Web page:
Dean Forbes



Anglicare and Flinders University

Research to Practice Seminar

Flinders University Victoria Square

Tuesday 31 May 2011

Professor Dean Forbes

Deputy Vice-Chancellor (International & Communities)

Flinders University

Good morning, and welcome to Flinders University Victoria Square, and to this Anglicare/Flinders Research to Practice Seminar on the social service aspects of climate change.

I would like to acknowledge the presence of Dr Lynn Arnold,  CEO of Anglicare.  And also the organisers of todays event: Dr Nicole Beaumont (Flinders), Dr Ian Goodwin-Smith (Anglicare) and Dr Emily Lee (Anglicare).  Welcome also today’s guest speakers.

This is another event in a series of successful Anglicare – Flinders research collaborations. These include the delivery of public and/or staff forums on specific issues of interest; Flinders staff engagement in specific projects; and Flinders staff involvement in the evaluation of Anglicare programs.

Current initiatives underway include assistance in the creation of a Calendar of Events for Anglicare; a dedicated Anglicare/ Flinders page on Flinders website; and research on medical devices. More public fora are in the planning stages.

The theme of today’s seminar on the social services aspects of climate change is apt.  It strikes me that there has been a subtle, but possibly significant, shift in the public attitude in Australia to the issue of climate change in recent weeks. The probability that climate change is happening, and that the science is credible, is becoming better understood. 

There are some notable exceptions, of course, both in politics and the media.  The worst examples are in the form of ‘shock jock pseudo science’.

Complacency also remains a problem.  A speech yesterday by Garry Weaven (AFR 30/5/11) to members of the superannuation industry took them to task for their failure to realise the significance of climate change and of the need to invest in areas such as clean energy.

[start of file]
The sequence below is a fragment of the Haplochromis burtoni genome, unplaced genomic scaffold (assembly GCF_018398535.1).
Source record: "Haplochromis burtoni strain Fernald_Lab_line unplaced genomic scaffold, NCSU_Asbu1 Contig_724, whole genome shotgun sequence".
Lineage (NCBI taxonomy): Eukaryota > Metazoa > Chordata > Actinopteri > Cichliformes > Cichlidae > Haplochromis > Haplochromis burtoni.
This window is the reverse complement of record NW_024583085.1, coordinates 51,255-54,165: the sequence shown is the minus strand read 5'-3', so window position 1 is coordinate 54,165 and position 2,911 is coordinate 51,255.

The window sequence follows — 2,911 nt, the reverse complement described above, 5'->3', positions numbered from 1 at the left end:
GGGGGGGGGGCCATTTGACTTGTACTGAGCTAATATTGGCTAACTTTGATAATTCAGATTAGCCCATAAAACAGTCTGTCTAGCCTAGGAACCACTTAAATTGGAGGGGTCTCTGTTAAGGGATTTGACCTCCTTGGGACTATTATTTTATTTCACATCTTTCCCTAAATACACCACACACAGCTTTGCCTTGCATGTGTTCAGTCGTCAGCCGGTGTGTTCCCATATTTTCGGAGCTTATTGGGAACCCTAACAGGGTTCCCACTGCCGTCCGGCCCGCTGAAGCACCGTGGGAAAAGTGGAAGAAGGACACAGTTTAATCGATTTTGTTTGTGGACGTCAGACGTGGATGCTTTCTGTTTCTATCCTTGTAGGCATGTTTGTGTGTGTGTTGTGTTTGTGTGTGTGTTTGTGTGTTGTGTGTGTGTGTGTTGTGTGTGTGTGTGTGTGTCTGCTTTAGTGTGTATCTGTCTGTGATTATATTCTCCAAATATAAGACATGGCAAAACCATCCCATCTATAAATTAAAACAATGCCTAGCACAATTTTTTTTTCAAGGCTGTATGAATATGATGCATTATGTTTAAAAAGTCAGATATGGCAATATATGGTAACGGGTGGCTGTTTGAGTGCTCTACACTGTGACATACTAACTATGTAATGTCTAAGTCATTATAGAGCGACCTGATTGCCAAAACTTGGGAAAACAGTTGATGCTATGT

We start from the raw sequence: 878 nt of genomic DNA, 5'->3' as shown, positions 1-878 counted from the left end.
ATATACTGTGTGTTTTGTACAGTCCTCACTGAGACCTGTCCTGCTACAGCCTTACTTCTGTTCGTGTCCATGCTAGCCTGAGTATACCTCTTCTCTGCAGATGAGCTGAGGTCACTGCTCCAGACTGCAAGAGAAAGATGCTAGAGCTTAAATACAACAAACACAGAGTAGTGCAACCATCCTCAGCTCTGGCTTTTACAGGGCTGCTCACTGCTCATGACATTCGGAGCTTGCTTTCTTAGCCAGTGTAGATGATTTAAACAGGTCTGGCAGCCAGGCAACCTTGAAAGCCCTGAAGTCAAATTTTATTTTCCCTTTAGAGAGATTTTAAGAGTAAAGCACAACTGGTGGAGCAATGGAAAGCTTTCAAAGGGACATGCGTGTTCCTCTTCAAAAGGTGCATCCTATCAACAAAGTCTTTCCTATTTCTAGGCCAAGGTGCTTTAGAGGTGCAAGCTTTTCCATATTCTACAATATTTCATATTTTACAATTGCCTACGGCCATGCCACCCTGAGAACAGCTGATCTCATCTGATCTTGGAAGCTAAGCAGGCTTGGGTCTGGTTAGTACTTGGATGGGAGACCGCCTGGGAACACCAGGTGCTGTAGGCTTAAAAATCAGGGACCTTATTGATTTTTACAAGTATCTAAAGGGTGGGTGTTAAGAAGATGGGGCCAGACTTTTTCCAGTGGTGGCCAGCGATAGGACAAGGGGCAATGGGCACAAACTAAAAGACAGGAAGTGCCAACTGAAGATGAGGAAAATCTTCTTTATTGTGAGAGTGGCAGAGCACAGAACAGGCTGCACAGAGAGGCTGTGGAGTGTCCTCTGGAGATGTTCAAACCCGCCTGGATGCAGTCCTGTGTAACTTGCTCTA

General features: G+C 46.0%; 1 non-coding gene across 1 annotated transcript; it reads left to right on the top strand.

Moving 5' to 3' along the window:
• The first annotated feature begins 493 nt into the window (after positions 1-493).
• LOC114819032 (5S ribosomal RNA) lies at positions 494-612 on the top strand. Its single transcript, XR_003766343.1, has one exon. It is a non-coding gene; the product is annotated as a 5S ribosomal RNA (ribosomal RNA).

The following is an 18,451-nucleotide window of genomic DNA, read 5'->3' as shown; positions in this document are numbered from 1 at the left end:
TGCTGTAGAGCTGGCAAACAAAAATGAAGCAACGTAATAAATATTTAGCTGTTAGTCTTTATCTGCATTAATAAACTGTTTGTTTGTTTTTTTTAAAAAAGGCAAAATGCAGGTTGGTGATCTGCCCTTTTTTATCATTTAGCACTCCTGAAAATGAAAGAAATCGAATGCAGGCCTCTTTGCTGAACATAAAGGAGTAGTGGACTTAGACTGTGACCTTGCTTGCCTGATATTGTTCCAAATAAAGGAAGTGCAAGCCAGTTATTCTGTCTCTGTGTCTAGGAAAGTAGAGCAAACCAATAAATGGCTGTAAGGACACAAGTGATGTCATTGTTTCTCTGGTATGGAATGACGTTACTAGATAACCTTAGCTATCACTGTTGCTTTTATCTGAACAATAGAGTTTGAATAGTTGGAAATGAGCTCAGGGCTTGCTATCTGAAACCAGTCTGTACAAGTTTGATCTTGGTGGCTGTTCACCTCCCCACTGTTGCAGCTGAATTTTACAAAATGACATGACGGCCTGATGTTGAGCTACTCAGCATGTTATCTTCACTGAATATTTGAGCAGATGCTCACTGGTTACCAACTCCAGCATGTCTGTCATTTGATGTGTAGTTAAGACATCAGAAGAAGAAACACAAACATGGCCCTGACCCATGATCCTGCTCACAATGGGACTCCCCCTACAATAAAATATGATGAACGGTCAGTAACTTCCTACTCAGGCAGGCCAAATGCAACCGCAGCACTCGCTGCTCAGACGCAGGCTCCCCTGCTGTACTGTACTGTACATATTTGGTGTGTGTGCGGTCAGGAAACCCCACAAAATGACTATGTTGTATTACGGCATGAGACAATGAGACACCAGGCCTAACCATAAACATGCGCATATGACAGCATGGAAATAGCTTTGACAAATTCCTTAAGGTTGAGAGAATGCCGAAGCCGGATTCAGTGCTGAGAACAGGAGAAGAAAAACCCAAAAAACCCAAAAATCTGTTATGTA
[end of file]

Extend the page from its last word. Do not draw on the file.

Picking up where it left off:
However, the focus of discussion is, and should be, shifting.  The community, and the policy-makers, must direct their attention to the issues that really matter.

Perhaps the most important issue at present is the policy instrument that we have that can bring about a slowdown in carbon emissions. In market economies we have long accepted the idea that if you cause damage to the environment you should pay the cost of restoring it to something like its original condition. 

Inevitably, to deal with our globally excessive carbon emissions problem we are going to have to accept some kind of Carbon Pollution Reduction Scheme (CPRS), along the general lines of the scheme proposed by the Commonwealth Government.  As with most public policy, the devil will reside in the detail, rather than in the principles underpinning the scheme.

Other measures will also be necessary.  We must manage the issues associated with the existing and future impact of climate change and also ameliorate the impact of the new instruments of the CPRS.

The disadvantaged in our communities, such as those in low income and vulnerable households, are particularly at risk from both the direct impacts of climate change and associated increases in the cost of living. I note that this is clearly identified in Anglicare’s Research Agenda 2009-2013.

Equity will be a fundamental component of policy development in this area. Compensation and adjustment assistance must be targeted at the most vulnerable members of the community, including low income households.

The day’s program looks excellent; there is considerable expertise collected together in the room, and I am sure it will lead to lively discussion..

I wish you all a successful event.